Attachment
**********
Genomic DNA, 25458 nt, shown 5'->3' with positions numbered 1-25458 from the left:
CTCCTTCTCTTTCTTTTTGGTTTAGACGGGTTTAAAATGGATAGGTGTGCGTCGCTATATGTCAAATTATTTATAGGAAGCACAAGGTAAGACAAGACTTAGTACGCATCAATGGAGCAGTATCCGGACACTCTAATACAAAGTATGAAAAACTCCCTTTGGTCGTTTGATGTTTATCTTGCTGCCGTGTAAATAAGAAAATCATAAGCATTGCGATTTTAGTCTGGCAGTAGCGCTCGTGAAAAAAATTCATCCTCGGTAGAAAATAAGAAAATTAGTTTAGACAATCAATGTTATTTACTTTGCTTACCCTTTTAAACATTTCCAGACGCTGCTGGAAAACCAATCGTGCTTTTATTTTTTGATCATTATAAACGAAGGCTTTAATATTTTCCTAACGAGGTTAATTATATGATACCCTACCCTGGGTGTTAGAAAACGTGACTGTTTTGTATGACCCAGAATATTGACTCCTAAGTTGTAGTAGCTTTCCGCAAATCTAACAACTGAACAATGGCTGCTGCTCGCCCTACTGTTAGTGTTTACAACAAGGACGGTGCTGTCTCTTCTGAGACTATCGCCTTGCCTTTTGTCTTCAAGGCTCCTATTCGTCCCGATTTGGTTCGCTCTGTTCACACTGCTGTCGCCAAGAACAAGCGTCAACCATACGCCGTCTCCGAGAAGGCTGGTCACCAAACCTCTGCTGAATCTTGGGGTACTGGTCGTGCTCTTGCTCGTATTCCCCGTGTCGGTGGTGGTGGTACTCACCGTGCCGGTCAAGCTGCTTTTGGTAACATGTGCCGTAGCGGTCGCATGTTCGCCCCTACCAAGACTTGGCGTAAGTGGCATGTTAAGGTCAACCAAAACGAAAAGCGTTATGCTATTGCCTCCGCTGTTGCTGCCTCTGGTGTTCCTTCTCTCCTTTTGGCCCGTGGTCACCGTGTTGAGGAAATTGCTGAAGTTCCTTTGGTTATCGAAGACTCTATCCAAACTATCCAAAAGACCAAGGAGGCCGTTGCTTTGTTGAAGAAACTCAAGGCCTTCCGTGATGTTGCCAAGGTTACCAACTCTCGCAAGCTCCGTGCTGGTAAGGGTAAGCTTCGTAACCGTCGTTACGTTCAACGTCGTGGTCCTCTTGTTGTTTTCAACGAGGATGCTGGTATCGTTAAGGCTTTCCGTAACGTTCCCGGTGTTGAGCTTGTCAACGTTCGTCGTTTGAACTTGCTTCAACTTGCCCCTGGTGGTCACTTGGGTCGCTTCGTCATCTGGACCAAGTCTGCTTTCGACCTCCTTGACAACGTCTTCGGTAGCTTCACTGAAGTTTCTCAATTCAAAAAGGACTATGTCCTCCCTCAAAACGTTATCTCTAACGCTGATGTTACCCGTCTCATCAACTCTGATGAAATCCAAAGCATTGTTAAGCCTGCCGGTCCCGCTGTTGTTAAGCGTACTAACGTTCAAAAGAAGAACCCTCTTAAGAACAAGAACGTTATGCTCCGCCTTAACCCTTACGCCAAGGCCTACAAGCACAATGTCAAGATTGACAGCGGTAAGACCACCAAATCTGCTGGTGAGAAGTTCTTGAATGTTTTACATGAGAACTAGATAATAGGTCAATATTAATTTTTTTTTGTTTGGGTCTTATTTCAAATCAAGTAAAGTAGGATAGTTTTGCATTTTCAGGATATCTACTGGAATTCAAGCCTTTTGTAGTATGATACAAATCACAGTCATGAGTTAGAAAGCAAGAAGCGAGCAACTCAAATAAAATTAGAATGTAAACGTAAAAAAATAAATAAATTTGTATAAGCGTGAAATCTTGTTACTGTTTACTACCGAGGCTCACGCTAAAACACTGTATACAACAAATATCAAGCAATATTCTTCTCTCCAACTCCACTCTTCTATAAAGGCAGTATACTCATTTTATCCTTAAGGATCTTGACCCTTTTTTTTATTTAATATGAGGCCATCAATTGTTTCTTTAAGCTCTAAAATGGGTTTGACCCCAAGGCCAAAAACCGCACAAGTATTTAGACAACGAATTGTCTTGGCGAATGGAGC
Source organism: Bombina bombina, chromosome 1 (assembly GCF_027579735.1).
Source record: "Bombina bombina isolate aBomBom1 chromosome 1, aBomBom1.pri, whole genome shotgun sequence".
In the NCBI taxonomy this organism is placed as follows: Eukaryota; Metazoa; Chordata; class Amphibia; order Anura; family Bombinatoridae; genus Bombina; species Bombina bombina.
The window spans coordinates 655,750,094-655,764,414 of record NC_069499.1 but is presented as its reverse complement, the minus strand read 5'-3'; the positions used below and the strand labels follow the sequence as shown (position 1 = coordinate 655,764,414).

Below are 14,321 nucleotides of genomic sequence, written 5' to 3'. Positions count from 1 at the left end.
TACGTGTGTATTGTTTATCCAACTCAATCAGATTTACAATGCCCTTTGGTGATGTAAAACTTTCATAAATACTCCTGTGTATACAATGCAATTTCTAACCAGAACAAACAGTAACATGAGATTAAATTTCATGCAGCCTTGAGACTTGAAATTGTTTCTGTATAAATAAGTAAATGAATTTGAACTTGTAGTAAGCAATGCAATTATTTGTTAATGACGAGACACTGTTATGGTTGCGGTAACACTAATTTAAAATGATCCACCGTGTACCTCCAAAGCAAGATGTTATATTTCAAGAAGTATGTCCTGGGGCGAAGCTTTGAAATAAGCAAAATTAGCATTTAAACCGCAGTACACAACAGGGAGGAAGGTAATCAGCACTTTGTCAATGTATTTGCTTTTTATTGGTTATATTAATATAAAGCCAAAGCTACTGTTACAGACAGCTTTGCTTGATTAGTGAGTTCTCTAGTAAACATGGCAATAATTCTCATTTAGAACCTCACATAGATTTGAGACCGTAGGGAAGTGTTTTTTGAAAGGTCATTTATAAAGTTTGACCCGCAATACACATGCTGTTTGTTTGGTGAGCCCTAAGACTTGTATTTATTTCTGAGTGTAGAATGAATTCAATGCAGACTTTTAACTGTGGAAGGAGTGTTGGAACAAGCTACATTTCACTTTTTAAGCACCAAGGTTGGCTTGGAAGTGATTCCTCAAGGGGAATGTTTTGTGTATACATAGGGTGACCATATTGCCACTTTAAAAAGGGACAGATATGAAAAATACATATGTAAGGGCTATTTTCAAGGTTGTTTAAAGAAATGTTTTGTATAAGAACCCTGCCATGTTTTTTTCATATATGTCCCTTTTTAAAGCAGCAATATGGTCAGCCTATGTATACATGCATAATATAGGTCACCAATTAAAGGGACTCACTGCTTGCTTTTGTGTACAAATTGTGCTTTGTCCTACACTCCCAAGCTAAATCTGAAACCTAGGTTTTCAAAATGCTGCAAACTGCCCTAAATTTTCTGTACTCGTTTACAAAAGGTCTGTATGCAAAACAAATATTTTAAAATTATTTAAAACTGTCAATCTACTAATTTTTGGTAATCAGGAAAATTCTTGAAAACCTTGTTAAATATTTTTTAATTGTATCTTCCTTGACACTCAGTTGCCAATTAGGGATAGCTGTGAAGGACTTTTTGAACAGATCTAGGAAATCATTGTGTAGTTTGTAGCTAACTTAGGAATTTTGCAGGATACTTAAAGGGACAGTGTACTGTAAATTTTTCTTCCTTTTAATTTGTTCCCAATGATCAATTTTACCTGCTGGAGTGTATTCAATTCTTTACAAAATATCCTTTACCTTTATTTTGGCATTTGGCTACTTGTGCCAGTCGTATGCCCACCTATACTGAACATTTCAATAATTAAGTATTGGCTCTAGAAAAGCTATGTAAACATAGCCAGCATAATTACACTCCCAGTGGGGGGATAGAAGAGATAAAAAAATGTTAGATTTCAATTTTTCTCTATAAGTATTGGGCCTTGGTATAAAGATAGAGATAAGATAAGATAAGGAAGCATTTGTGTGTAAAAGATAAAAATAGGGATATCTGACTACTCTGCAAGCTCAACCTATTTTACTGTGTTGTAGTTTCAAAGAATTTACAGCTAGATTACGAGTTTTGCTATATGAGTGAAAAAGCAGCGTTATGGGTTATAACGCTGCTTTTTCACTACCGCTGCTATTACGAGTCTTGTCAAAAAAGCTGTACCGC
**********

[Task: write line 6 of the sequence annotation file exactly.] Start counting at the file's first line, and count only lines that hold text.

The window spans coordinates 655,750,094-655,764,414 of record NC_069499.1 but is presented as its reverse complement, the minus strand read 5'-3'; the positions used below and the strand labels follow the sequence as shown (position 1 = coordinate 655,764,414).